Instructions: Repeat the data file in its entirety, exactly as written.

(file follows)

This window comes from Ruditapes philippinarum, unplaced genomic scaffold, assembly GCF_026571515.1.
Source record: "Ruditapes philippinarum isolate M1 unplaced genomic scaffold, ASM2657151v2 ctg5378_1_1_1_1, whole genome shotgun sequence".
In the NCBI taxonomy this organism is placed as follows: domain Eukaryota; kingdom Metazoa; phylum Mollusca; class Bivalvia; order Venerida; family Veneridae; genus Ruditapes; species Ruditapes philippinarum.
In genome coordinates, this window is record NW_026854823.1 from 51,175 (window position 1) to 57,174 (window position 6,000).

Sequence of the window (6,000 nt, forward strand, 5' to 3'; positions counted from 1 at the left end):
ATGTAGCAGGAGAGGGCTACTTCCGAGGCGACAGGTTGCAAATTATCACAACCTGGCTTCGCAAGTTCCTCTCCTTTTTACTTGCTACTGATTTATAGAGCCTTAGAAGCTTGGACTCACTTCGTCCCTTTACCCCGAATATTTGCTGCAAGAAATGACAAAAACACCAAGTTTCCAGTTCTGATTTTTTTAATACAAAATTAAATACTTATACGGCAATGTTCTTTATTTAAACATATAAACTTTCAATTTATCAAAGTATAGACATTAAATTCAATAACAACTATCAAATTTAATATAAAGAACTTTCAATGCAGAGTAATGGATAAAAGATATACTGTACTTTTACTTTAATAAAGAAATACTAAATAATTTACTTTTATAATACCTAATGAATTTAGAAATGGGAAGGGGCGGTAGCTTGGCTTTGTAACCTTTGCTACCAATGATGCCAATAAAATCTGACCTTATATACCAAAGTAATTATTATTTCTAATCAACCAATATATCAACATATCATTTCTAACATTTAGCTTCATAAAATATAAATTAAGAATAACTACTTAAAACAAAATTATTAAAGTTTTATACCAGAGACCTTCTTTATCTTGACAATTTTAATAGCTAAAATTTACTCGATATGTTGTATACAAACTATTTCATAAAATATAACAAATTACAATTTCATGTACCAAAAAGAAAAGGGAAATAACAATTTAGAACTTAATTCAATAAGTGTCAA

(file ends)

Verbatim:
This window comes from Ruditapes philippinarum, unplaced genomic scaffold, assembly GCF_026571515.1.
Source record: "Ruditapes philippinarum isolate M1 unplaced genomic scaffold, ASM2657151v2 ctg5378_1_1_1_1, whole genome shotgun sequence".
In the NCBI taxonomy this organism is placed as follows: domain Eukaryota; kingdom Metazoa; phylum Mollusca; class Bivalvia; order Venerida; family Veneridae; genus Ruditapes; species Ruditapes philippinarum.
In genome coordinates, this window is record NW_026854823.1 from 51,175 (window position 1) to 57,174 (window position 6,000).

Sequence of the window (6,000 nt, forward strand, 5' to 3'; positions counted from 1 at the left end):
ATGTAGCAGGAGAGGGCTACTTCCGAGGCGACAGGTTGCAAATTATCACAACCTGGCTTCGCAAGTTCCTCTCCTTTTTACTTGCTACTGATTTATAGAGCCTTAGAAGCTTGGACTCACTTCGTCCCTTTACCCCGAATATTTGCTGCAAGAAATGACAAAAACACCAAGTTTCCAGTTCTGATTTTTTTAATACAAAATTAAATACTTATACGGCAATGTTCTTTATTTAAACATATAAACTTTCAATTTATCAAAGTATAGACATTAAATTCAATAACAACTATCAAATTTAATATAAAGAACTTTCAATGCAGAGTAATGGATAAAAGATATACTGTACTTTTACTTTAATAAAGAAATACTAAATAATTTACTTTTATAATACCTAATGAATTTAGAAATGGGAAGGGGCGGTAGCTTGGCTTTGTAACCTTTGCTACCAATGATGCCAATAAAATCTGACCTTATATACCAAAGTAATTATTATTTCTAATCAACCAATATATCAACATATCATTTCTAACATTTAGCTTCATAAAATATAAATTAAGAATAACTACTTAAAACAAAATTATTAAAGTTTTATACCAGAGACCTTCTTTATCTTGACAATTTTAATAGCTAAAATTTACTCGATATGTTGTATACAAACTATTTCATAAAATATAACAAATTACAATTTCATGTACCAAAAAGAAAAGGGAAATAACAATTTAGAACTTAATTCAATAAGTGTCAA